Theresa May has “humiliated” the UK by accepting a six-month delay to Brexit, DUP Westminster leader Nigel Dodds has said.
The so called ‘flexible’ extension to October 31 was a compromise solution thrashed out by EU leaders after French President Emmanuel Macron dug in against a longer delay lasting into 2020.
The deal has drawn sharp criticism from Tory Eurosceptics and prompted questions about how long Mrs May can stay in power.
DUP Brexit spokesperson Sammy Wilson – whose party keeps the minority Tory administration in power – said Mrs May’s credibility as PM is now in question.
And in a scathing assessment, DUP deputy leader Mr Dodds said the extension to Halloween was “another embarrassment for the UK”, adding that the move has led to “much concern and anger” at Westminster.
The North Belfast MP told the News Letter: “It was inevitable, after she decided that any deal is preferable to no deal, that Mrs May would have to accept whatever extension the EU gave her.”
He added: “It is a humiliating position for the British government to be in, but it is a position which it has created for itself through its inept handling of the negotiations.
“It is bizarre that three years after the referendum result we are going to end up in a situation where we are still in the EU and fighting European elections. It is entirely the result of the way the negotiations have been carried out.”
Under the terms of the extension, if Mrs May finally gets her Withdrawal Agreement approved by the House of Commons the UK could leave the EU earlier than the October 31 deadline.
When asked if he thought the latest Brexit delay would increase the likelihood that Mrs May’s Withdrawal Agreement – complete with the controversial Irish border backstop arrangement – would be voted through Parliament, Mr Dodds replied: “I don’t think the delay makes it any more or any less likely that the Withdrawal Agreement will go through.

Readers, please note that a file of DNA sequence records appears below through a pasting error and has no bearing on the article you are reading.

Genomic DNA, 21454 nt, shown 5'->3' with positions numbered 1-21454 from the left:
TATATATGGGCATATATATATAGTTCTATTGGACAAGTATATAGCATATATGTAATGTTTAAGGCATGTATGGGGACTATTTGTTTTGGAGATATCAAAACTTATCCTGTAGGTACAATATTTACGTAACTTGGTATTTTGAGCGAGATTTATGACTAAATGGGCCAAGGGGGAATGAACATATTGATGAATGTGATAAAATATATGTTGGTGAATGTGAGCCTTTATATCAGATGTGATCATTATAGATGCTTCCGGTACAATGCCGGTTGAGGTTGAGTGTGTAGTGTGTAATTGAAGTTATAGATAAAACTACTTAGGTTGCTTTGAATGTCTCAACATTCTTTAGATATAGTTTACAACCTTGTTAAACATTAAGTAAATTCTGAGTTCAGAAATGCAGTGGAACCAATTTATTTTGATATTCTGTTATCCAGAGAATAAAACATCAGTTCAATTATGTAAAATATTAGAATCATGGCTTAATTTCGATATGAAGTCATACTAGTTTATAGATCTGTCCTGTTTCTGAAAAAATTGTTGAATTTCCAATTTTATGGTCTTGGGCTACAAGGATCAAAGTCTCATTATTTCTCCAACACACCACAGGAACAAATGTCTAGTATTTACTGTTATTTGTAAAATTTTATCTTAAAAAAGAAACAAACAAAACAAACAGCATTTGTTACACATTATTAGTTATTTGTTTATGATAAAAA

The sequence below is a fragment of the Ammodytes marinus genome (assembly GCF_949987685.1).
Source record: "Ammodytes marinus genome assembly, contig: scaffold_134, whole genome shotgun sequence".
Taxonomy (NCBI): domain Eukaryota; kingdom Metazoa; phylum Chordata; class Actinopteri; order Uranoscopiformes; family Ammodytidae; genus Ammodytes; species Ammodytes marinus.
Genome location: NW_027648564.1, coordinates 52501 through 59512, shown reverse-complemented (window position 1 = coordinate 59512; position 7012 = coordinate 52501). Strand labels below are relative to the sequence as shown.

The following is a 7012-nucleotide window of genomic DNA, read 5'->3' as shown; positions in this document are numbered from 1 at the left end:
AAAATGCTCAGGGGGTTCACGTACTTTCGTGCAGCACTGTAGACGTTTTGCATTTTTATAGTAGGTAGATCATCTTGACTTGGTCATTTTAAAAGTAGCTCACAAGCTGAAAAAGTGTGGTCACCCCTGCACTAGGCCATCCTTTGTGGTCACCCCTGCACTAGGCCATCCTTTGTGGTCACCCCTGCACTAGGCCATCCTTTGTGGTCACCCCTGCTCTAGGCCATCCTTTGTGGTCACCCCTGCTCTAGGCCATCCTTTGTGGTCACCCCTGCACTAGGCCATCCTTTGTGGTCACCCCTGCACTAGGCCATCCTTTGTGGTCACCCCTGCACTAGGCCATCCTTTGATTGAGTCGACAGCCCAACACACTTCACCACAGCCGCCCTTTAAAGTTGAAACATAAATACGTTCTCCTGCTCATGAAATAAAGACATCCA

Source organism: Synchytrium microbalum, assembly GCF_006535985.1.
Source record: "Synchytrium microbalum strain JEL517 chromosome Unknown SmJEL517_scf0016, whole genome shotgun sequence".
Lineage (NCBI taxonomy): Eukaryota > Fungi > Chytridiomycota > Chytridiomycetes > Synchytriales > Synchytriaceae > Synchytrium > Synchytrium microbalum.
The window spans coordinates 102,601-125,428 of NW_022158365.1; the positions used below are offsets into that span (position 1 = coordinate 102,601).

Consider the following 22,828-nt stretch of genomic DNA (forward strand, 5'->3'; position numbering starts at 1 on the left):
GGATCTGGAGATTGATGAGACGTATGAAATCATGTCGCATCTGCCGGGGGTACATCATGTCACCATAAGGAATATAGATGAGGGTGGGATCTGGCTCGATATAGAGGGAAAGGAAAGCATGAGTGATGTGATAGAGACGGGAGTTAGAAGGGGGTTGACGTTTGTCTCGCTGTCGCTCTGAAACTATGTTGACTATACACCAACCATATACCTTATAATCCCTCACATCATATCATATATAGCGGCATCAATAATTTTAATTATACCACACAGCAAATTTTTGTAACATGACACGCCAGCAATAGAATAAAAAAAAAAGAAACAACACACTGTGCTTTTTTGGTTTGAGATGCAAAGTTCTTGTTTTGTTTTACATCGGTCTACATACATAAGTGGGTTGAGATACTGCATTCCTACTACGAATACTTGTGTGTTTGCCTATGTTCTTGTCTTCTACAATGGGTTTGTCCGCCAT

“I don’t think it settles anything, it simply prolongs the current limbo and uncertainty, which is the one thing people are keen to see ended, as it is bad for everyone.”
Mr Dodds reiterated that the DUP would not back her Brexit deal unless the party’s concerns over the backstop are addressed.
“The fundamental problem is still the backstop. If it were addressed things could move on to the next stage of the talks,” he added.
Mr Dodds’ remarks came as DUP leader Arlene Foster and MEP Diane Dodds held a meeting with the European Union’s chief Brexit negotiator Michel Barnier.
“Arlene and Diane will reinforce to Mr Barnier that the unionist position in all this has not been properly taken on board by the EU,” he added.
“They have listened far too much to the Irish government and have disrespected the terms of the Belfast and St Andrews agreements.”